Changing Canadian and U.S. Tax Law
Feedback is a valuable tool for improvement. Whether you are a student seeking advice from a teacher, a professional listening to clients to upgrade service or a young point guard looking to beat a press (pass the basketball instead of dribbling it), we can all evaluate suggestions to help us improve. Governments and tax authorities are no exception and often seek out comments and feedback on existing or proposed tax changes. Recently a number of groups and organizations have offered their comments.
US Tax Treatment of Canadian Plans
We have written in the past about the different U.S. and Canadian tax treatments for certain Canadian accounts. You can review our past comments on certain items by clicking on the links at the end of this blog.
Earlier this month, the American Institute of CPAs (AICPA) released a letter sent to the U.S. Department of the Treasury requesting tax relief for U.S. and Canadian citizens who own certain types of deferred and tax exempt savings accounts which can cause significant reporting burdens and potential double taxation. Working with the Chartered Professional Accountants of Canada and the American Chamber of Commerce in Canada, the groups have made three major recommendations:
- Provide U.S. citizens and residents similar tax-deferred or tax-exempt treatment that Canadians currently have for Canadian Registered Education Savings Plans, Registered Disability Savings Plans and Tax Free Savings Accounts;
- To reduce the onerous filing and reporting requirements, exempt these plans from classification as grantor trusts and from the passive foreign investment company rules under US tax law;
- Provide relief from taxation and reporting requirements for Canadians who own US college savings plans and Roth IRA accounts.
Anything that results in fair taxation and simplified reporting for individuals in a cross border situation is welcome and we support all of these initiatives and recommendations. This past week the U.S. hosted Canada in the first State dinner at the White House in 19 years. Perhaps when President Obama and Prime Minister Trudeau weren’t teasing each other about hockey, they found time to discuss tax!
Further details on the AICPA’s announcement can be found here: http://www.aicpa.org/Press/PressReleases/2016/Pages/AICPA-Presses-US-Treasury-Department.aspx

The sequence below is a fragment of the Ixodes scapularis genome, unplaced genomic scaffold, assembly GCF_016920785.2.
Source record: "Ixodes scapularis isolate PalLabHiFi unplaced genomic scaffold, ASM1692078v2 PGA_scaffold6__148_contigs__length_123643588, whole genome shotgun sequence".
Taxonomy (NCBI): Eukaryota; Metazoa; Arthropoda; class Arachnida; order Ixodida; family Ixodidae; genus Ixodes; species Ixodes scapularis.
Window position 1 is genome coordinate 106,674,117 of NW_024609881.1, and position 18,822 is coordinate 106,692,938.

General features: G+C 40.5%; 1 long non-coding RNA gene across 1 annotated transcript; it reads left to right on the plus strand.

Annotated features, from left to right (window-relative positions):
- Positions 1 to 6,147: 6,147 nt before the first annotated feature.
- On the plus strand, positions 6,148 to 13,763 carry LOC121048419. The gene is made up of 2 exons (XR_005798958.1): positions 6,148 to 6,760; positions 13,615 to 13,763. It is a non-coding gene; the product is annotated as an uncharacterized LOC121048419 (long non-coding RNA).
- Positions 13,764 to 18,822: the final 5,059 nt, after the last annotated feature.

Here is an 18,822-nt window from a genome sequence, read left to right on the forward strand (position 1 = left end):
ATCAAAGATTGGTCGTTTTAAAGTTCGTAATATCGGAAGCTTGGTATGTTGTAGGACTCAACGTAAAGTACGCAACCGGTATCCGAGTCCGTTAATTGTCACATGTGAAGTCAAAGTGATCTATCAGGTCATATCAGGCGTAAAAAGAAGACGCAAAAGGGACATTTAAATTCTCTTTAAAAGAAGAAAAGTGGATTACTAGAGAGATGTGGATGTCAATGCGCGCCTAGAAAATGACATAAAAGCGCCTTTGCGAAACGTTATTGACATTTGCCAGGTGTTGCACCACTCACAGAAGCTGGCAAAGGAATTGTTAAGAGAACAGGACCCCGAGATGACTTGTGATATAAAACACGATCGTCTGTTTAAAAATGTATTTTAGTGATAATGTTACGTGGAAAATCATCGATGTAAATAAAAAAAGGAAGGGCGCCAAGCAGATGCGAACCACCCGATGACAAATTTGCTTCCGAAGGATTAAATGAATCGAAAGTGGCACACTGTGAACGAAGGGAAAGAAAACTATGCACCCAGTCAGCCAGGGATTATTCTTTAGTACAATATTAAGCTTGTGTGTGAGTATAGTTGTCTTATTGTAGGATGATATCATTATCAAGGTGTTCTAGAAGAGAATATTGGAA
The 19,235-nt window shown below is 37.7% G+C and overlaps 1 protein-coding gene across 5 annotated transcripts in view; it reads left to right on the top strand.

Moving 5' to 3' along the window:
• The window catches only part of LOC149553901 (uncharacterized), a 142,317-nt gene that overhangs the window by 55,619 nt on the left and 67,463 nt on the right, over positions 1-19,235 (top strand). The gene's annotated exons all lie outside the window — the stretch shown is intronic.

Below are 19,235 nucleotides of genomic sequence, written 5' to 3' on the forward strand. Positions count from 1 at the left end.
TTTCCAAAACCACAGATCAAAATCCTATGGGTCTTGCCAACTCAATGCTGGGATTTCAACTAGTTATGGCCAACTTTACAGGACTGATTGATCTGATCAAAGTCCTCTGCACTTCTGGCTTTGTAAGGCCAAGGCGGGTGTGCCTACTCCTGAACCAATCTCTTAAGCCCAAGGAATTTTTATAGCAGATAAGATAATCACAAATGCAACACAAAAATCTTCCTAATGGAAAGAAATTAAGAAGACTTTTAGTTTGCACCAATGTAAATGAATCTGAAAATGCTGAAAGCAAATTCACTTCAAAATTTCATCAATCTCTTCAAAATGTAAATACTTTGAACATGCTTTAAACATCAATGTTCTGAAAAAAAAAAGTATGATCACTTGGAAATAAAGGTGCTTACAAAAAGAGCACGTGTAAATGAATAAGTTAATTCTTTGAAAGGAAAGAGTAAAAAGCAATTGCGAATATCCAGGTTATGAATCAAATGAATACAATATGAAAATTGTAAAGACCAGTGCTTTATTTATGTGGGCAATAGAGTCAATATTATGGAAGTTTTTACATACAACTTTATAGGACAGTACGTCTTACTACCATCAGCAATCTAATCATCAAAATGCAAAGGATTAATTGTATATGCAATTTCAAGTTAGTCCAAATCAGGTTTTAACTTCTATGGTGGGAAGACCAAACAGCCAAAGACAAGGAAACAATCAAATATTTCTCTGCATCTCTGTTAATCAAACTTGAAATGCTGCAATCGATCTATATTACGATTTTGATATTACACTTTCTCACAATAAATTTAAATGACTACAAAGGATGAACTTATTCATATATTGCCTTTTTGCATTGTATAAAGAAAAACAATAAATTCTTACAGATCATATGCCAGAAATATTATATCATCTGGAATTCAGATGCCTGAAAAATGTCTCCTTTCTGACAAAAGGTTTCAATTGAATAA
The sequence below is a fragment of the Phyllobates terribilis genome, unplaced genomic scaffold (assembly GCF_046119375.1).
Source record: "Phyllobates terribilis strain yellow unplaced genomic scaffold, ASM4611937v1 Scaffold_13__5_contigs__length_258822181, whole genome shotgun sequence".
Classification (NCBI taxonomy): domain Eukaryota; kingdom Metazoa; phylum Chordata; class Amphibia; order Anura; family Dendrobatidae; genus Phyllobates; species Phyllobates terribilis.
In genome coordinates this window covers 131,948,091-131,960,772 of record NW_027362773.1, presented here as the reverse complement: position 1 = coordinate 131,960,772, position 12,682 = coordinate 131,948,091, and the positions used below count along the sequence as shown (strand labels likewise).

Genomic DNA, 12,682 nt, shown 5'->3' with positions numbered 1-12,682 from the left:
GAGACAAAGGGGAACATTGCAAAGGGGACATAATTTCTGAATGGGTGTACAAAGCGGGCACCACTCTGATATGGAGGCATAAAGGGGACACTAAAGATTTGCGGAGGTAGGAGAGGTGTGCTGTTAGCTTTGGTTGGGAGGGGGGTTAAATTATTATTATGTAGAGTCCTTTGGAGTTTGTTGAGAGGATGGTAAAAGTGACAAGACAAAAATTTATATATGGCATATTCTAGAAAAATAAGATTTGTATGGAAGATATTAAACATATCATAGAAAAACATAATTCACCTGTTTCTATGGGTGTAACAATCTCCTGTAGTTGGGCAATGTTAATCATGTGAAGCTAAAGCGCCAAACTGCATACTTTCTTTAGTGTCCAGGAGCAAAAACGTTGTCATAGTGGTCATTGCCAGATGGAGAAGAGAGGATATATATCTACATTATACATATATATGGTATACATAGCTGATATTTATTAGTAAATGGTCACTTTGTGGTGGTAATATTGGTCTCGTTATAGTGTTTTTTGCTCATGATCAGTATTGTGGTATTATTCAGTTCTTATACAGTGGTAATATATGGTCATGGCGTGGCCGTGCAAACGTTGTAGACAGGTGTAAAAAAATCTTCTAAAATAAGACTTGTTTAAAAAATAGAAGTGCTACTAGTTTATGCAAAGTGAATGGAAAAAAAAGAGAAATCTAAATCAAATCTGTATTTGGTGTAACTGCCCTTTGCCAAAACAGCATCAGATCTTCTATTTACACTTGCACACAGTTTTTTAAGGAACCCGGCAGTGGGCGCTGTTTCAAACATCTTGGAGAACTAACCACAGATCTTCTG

US Offshore Voluntary Disclosure Program and Streamlined Procedures
This past week, the AICPA made public its recommendations to improve these tax amnesty programs. We have also written about these programs in the past, see the links below.
The AICPA commended the IRS on its’ success in these programs. It recommended that for the Offshore Voluntary Disclosure Program, the Internal Revenue Service go back to its policy of not requiring upfront payment of certain penalties. It also recommended that the IRS expand the Streamlined Procedures program to include certain classes of non-willful and ineligible individuals and requested the IRS provide additional guidance on how the IRS will consider and conclude on what situations are considered non-willful.
We agree with the recommendations but are somewhat doubtful that they will be considered. Senior IRS officials have previously commented that they don’t intend to define willfulness and that the exclusion from the Streamlined Procedures program of frequent travelers to the US such as snowbirds is intentional.
Canadian Small Business Tax Rate – Professionals
Under Canadian tax law, the first C$500,000 of annual profits from a small privately held business is subject to a lower Canadian corporate income tax rate ranging in most provinces from 13 to 15%. Members of professions such as medicine, engineering & architecture, law and accounting often incorporate their practice not only to access this lower corporate tax rate but to utilize other tax strategies such as splitting income with other family members and taking advantage of the lifetime capital gains exemption on the sale of their business.
Last fall, the Liberals stated in their election material that the tax strategies for small businesses were not intended for high income individuals to lower their own tax liabilities and those steps would be taken to modify the rules. Many expect the Liberals to announce their plans in this area in their March 2016 budget.
These comments prompted many organizations including the Canadian Medical Association, the Canadian Federation of Independent Businesses and the Certified Professional Accountants of Canada to urge the Liberal government not to alter or change these laws. Their arguments are that these highly skilled professionals, while providing significant contributions to the knowledge economy, are required to provide for their own pension plan funding as self-employed businesses. Furthermore, an increase in tax liabilities would result in fewer funds available to pay salaries and grow their business thus hurting the Canadian economy.
These comments appear to have been heard and acted on. On Friday the Canadian House of Commons Finance Committee issued its report in advance of the March budget recommending the Liberals make no changes to the small business tax rules. The Globe and Mail summarized the report: http://www.theglobeandmail.com/news/politics/finance-committee-urges-liberals-not-to-touch-small-business-tax-rules/article29183736/
The Liberals present their first budget on March 22nd. Stay tuned.